As for shows, I love taking her to places with oxers and flower boxes and interesting jumps because she quickly gets bored with what we have at home and I like to feel how she jumps when she's interested. As for combinations we do enough gymnastics that she didn't have any problem with the in-and-out that we encountered recently at a show.

EAY
Oct. 15, 2009, 01:30 PM
I just wanted to add that around here at our schooling shows we usually have the opposite problem. The classes for green horses (and not just baby-greens) are at 2' or even 18" without a higher option, so I end up having to take my greenie in open classes, even though her lead changes are not 100% and she still has her green moments. We'd be more competitive against other green beans but at this point in her training I don't see any benefit to showing her at less than 2'6.

whbar158
Oct. 15, 2009, 01:35 PM
I can't imagine taking a horse to a show (to jump) that hasn't done at least some gymnastics at home. First time my baby did 2 jumps in a row was in a gymnastic. I think if you plan on going to a show to jump around a full course your horse should be able to do it at home as well as more advanced stuff. Even if your plan is to go trot a course they should be able to canter one at home. It goes to show that you should read the prize list about what each division is about. When I took my baby to his show at first I was hoping that they would have a nice x-rail division for him to do, as he had never been to a horse show and wanted the class part to be very easy, but they do not have x-rails at this particular show so instead of just doing verticals twice around the outside I went a head and prepped him for 2' inside lines and oxers. I would not assume anything unless it says in the prize list "it will only be pole verticals and no flowers" or something of that sort, otherwise I would fully expect it to be set up with boxes, flowers, and oxers.

CenterStage123
Oct. 15, 2009, 04:34 PM
OMG! a SOLID brick wall at 2'6" in the baby greens!! What were they thinking?!:rolleyes::winkgrin:

I mean really, what did you want us to say? Usually baby greens is 2'6" here, with everything except in and outs. I believe the shortest a line can be around here is 3 strides, but I could be wrong about that.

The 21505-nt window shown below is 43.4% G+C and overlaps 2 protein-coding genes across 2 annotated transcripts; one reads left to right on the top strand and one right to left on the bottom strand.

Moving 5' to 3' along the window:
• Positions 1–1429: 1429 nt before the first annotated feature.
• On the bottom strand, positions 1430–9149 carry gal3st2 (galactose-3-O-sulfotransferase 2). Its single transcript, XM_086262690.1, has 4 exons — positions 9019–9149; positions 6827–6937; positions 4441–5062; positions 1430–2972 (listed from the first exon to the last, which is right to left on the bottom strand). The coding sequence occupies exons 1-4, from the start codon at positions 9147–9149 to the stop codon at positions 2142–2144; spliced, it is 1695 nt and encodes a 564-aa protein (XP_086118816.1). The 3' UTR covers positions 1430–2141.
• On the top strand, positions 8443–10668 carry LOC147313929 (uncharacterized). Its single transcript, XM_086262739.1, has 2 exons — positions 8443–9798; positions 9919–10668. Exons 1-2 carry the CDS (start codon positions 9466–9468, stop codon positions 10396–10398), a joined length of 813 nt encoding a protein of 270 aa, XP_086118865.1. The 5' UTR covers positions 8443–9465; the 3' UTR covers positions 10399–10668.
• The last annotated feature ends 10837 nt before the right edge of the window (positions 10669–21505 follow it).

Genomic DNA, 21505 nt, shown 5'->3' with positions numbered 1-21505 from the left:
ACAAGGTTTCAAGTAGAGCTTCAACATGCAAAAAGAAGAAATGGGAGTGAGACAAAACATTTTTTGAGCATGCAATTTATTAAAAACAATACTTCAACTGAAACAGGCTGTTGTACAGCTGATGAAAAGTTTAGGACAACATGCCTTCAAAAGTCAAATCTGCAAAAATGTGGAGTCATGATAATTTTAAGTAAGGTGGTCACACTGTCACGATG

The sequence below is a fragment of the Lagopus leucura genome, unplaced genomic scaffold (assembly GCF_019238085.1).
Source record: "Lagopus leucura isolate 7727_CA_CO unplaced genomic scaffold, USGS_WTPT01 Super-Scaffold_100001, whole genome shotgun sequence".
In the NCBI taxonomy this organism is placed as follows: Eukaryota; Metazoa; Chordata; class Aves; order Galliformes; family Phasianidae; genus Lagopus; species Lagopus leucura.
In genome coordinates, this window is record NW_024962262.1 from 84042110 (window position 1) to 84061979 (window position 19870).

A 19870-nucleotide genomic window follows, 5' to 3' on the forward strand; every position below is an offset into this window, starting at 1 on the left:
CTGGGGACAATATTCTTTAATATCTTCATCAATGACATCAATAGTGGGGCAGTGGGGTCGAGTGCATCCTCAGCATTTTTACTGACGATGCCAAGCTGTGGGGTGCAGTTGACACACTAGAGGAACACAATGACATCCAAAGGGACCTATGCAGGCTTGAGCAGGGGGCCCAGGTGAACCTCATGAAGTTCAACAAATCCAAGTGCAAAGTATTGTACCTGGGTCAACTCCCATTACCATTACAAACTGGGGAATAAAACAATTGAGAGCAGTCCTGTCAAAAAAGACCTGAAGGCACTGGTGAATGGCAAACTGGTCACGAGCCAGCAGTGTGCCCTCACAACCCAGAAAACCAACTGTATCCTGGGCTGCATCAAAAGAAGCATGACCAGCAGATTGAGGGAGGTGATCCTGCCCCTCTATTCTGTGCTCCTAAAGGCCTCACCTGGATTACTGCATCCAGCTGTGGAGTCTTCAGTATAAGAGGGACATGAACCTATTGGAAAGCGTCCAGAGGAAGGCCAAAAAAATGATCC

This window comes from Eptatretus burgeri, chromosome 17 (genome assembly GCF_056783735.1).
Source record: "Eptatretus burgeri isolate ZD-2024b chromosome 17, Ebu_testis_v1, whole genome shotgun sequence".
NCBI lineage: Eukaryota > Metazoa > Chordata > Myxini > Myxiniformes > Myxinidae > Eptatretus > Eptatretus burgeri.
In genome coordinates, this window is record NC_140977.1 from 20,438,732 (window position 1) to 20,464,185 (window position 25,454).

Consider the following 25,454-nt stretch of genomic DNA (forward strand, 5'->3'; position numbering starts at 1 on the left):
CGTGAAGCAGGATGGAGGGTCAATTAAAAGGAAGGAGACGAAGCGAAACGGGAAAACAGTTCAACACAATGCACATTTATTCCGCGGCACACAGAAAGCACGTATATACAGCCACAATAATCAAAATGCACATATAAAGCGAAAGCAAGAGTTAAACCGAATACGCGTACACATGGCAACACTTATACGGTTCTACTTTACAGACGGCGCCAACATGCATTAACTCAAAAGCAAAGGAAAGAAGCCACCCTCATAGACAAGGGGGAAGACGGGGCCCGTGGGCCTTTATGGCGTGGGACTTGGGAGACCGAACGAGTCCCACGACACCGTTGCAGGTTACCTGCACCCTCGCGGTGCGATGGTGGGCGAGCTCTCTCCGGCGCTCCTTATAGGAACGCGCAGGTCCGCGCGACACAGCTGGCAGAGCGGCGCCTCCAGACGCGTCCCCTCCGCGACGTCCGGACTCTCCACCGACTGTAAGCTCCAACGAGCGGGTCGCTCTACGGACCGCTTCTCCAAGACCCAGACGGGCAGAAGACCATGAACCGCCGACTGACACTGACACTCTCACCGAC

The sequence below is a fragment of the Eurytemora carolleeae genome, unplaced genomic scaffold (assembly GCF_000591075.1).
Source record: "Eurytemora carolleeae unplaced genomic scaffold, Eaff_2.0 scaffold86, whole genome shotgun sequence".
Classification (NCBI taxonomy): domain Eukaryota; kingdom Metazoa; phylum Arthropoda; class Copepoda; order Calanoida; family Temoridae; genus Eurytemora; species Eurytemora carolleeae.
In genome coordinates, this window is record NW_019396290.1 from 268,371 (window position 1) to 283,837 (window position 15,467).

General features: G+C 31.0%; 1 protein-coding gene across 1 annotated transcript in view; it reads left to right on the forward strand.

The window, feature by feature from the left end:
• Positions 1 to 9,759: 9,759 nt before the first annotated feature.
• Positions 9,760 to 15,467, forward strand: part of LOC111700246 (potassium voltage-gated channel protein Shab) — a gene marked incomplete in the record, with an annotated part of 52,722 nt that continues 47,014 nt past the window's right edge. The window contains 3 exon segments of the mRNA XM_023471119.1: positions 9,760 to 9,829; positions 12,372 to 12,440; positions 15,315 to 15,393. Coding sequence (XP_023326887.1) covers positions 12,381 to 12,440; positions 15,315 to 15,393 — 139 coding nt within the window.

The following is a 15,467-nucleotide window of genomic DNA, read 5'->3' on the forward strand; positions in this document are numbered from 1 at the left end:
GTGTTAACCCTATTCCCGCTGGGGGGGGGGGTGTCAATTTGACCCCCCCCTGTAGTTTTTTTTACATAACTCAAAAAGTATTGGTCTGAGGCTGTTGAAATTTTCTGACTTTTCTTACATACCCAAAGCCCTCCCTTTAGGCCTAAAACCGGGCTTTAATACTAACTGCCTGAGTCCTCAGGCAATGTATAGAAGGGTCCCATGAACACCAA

I showed my 4 year old who was just broke 6 months before in two 2' shows, and then moved up to 2'6" for the rest of the year. And yes, I was only 13. It wasn't a big deal.

I am a firm believer of schooling at least one level above what your showing at. So, in reality, unless the prizelist stated that it was supposed to be set at 2' with no oxers or fill, you should have been prepared.

EquineRacers
Oct. 15, 2009, 05:43 PM
See this is why I don't like to post anything here. People always seem to have some sarcastic remark, gez! I reviewed the prize list and it listed at 2'0! We are just stepping up from cross-rails in shows, have ONLY been to 1 or 2 shows prior and only showing cross-rails and I did not want to overwelm him and I wanted to show in what the class stated it was, period! I guess I'm wrong for taking my time with a green horse who has only been off the track for 3 months, gesh! Not to mention at home for schooling we don't have a lot of opitions for jump fences, no soilds walls, no colorful fences, etc. Thats the way it is where I board and since I am right in the middle of the city the next local barn is 45 mins away and isn't much better! Gosh, I guess you can't post anything around here without getting beat up about it!

findeight
Oct. 15, 2009, 05:48 PM
IMO you have to look at what your long term goals are with a Greenie. Taking in a few shows at 2' or 2'3 to get him settled is fine but, after that? What is he learning?

To canter over "jumps" the size you'd find in any Western Trail Horse class set at, like, a 10 foot step?

How is that teaching him to face solid jumps with fill and decoration set near 12' as most outdoor 2'6" classes should be? Even at 2'6", there is only a split second when all four feet are off the ground and that height does not encourage any effort, air time and shape over the jump. It's still low enough to forgive green errors and not get them scared if they make a mistake.

At some point, if you want to go jump? You have to go jump. Like a jump where they actually jump up off the ground and that would be 2'6" at the lowest.